Welcome to the blog of Spike Dennis; an artist and sometime curator. Trained in London Spike has exhibited widely, from London to Los Angeles, and has delivered projects from Cardiff to Stockholm, for organisations including the Illustration Research network and Cardiff Design Festival amongst Others.
The Bell, Walthamstow, London, E17 31 May – 15 June 2014
New Folk Visionaries is a new exhibition concept from the Pack of Wolves that will explore our collective interest in folk art traditions in the 21st century. It will be a presentation of neo-folk art from five artists emerging on the outside edge.
We are pilgrims seeking the past, the genuine, the individual.*
Traditionally outsiders, folk people and visionaries are often self-taught, marginalised from mainstream society. Despite our modern socially networked, Wi-Fied, 3Ged times, the Pack of Wolves have never stopped celebrating what it is to be an outsider; standing on the fringes looking in and observing, analysing, forever questioning what we see.
Our work explores contemporary society, values and morals, through storytelling, legend and tradition. Uncanny and obscure motifs are frequent in much of our work as we try to make sense of what we see and experience in this mad world.
Humour is important in ensuring that we aren’t engulfed by the banal horrors of modern living. We frequently poke fun at the norm with our ugly-beauty and tongue-in-cheek commentary on social mores and what is acceptable and what is not.
In keeping with folk art traditions you can expect to encounter work in an array of media including, but not limited to, embroidery, painting, moving image, and 3D collaged objects. Our curiosity has led us to teach ourselves these crafts. We make our puppets from driftwood and our witches eyes from plastic coated bagels. We celebrate the mundane and make it magical.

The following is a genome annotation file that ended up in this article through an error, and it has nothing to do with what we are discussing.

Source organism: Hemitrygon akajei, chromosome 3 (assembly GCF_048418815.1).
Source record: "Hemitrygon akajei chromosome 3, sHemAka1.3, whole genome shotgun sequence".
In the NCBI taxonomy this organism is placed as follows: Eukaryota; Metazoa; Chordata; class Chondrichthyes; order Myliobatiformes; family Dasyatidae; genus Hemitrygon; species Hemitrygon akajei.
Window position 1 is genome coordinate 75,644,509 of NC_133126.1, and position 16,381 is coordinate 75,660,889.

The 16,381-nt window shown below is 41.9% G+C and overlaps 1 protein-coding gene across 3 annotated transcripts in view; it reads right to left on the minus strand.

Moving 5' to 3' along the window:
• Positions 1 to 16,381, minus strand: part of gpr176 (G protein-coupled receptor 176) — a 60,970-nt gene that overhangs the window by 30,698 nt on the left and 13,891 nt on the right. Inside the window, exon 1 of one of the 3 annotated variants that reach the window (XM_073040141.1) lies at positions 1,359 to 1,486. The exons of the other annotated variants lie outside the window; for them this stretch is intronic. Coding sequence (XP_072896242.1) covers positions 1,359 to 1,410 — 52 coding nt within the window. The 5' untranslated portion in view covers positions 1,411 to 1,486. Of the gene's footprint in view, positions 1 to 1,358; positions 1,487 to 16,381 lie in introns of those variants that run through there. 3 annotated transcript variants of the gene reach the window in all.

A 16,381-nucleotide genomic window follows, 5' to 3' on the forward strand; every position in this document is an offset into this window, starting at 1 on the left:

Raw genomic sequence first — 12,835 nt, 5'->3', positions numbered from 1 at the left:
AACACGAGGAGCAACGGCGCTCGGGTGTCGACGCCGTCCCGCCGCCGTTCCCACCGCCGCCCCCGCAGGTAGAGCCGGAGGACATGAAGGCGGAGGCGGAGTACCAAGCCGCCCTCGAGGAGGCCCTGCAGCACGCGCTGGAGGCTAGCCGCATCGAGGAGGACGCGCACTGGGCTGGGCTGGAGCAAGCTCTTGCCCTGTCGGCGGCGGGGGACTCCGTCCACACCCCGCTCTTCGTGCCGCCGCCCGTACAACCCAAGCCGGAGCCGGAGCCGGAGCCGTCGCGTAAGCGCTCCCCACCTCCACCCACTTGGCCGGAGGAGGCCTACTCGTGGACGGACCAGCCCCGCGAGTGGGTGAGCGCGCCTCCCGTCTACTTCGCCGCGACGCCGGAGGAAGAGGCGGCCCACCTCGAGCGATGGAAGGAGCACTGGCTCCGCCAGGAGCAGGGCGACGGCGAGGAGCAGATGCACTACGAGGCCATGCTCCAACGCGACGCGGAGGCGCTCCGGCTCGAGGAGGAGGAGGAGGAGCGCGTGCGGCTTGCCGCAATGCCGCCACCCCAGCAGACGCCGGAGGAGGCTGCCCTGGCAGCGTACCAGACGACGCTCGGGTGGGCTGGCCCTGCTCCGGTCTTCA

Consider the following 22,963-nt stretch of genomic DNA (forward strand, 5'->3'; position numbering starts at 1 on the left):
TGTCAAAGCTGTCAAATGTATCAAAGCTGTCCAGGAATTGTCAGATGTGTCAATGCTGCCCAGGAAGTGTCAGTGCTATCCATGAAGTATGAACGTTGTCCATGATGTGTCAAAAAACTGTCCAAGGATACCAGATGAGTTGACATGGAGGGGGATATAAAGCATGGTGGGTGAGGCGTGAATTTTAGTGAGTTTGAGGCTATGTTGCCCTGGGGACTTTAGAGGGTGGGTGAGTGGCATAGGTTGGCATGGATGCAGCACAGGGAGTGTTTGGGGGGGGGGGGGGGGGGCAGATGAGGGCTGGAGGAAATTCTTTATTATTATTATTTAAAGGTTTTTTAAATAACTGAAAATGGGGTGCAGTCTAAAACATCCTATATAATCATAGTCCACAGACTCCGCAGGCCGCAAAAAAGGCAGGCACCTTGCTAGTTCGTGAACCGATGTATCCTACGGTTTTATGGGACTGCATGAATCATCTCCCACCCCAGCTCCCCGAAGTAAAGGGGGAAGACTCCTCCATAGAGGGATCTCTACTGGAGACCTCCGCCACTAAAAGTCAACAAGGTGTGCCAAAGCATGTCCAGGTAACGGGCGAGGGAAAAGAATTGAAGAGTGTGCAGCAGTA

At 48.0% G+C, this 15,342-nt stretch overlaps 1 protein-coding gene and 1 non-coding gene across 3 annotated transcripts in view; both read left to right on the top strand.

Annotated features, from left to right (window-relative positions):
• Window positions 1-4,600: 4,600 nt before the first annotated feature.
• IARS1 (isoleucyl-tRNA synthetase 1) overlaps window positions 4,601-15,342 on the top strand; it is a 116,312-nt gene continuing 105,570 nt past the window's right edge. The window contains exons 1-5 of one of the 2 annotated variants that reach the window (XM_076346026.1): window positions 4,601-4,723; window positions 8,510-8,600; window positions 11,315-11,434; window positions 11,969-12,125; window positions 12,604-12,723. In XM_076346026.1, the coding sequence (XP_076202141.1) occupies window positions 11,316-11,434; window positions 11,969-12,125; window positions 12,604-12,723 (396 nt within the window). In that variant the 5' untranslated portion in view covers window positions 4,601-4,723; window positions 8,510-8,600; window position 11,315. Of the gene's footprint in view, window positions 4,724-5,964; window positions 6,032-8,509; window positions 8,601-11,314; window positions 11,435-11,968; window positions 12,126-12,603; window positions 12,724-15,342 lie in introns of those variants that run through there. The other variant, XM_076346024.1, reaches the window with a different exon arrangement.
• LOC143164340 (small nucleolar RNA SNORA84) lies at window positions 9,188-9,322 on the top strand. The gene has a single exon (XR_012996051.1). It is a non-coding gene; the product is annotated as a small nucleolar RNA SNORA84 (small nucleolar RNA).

New Folk Visionaries will be an enchanting and sometimes disturbing exhibition of making, creating, performing, witching, spelling, hoaxing and coaxing, using self-taught traditional skills will be on display, with the emphasis on the way of the outsider.
I visited Chapter last week to attend the Wales Blog Awards. It wouldn’t normally be my kind of event but my Drowning Dogs blog was short-listed for the ‘Best Multimedia Blog’ award.
If you haven’t visited it before, Drowning Dogs is a collection of hand written interviews with artists that are conducted via the postal service. There’s a growing collection of interviews from around the world – do go check them out!
My fellow category finalists were the Blakeson Mashup Video Project and Hello Telegramme. All three finalists are very different blogs and I had no idea which way the judges would vote so I was surprised when Drowning Dogs was announced as the winner.
I was presented with a large Wales Blog Awards trophy, fittingly in the shape of an artists mannequin, and posed for a rather awkward photograph (public appearances and photographs really aren’t my thing!) with Lloyd from Rockadove who had sponsored the award. I declined to take to the mic to thank my mum, my dad and the lord above like the other winners but I did get roped into saying a few words on camera and that will no doubt surface on-line in the not too distant future.
I’ve been working on the creation of my very own Wild Man costume lately. This is a outfit that I intend to use a part of some forthcoming video performance works spawning from my unicorn studies.
The transformation of man to beast is a central aspect of traditional pagan rituals that are centuries old and which celebrate the seasonal cycle, fertility, life and death. Each year, throughout Europe, from Scotland to Bulgaria, from Finland to Italy, from Portugal to Greece via France, Switzerland and Germany, people literally put themselves into the skin of the ‘savage’, in masquerades that stretch back centuries. By becoming a bear, a goat, a stag or a wild boar, a man of straw, a devil or a monster with jaws of steel, these people celebrate the cycle of life and of the seasons.
In the past these folk costumes have been made with animal skins and/or plants and foliage. My own creation uses these old outfits as a starting point but I have added my own updated twists on these traditional methods.
One of these contemporary additions is the use of these LED pixel rings as eyes for the mask. When properly programmed they should display a continuous rainbow sweep.
They are currently powered through an Arduino Uno. This is a little clunky though so I’m hoping to get my hands on a Lilypad Arduino or an Adafruit Trinket to use in the final installation which should be a lot more discreet.
Having been using Tinder for a few months artist Anna Gensler (aka Instagranniepants) started retaliating to the crude messages she was receiving by drawing unflattering pictures of the offending men. As she states on her Tumblr she is “objectifying men who objectify women”.